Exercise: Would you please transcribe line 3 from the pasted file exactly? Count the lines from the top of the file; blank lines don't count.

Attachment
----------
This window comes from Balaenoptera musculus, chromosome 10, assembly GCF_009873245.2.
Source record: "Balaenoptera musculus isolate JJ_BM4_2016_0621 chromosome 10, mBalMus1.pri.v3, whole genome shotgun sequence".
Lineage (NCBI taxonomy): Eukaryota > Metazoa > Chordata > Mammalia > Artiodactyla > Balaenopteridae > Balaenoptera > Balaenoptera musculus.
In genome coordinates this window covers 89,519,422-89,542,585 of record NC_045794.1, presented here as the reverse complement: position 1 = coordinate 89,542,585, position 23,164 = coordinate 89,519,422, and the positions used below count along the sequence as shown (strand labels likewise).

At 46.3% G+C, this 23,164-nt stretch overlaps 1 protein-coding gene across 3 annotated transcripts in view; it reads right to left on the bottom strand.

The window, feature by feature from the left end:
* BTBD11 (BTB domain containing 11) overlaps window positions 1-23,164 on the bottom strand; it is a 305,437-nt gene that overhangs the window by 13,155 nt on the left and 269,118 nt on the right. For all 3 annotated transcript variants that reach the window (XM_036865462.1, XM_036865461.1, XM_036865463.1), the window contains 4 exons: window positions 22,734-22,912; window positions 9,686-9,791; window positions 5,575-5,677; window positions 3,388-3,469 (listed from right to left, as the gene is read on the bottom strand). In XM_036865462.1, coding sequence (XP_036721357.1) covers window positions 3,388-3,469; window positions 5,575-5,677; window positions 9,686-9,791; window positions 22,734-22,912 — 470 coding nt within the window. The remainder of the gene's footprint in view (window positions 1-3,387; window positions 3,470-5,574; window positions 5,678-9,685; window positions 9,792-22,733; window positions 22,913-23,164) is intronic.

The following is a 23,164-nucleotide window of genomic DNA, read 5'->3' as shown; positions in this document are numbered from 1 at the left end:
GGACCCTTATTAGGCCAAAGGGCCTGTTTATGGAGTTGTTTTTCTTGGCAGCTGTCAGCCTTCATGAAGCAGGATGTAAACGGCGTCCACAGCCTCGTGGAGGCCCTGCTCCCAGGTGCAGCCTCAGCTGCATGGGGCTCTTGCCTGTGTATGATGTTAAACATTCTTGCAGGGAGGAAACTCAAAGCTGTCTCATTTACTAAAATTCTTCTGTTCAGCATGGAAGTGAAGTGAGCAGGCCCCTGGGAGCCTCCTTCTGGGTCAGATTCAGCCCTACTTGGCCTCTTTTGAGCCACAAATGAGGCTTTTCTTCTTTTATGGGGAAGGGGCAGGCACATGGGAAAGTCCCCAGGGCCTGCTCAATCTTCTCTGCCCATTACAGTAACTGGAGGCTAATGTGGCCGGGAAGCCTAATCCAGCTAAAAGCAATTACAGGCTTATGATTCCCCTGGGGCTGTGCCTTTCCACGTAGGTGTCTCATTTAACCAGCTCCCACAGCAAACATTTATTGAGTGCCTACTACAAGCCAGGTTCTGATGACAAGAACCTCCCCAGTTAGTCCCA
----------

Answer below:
Lineage (NCBI taxonomy): Eukaryota > Metazoa > Chordata > Mammalia > Artiodactyla > Balaenopteridae > Balaenoptera > Balaenoptera musculus.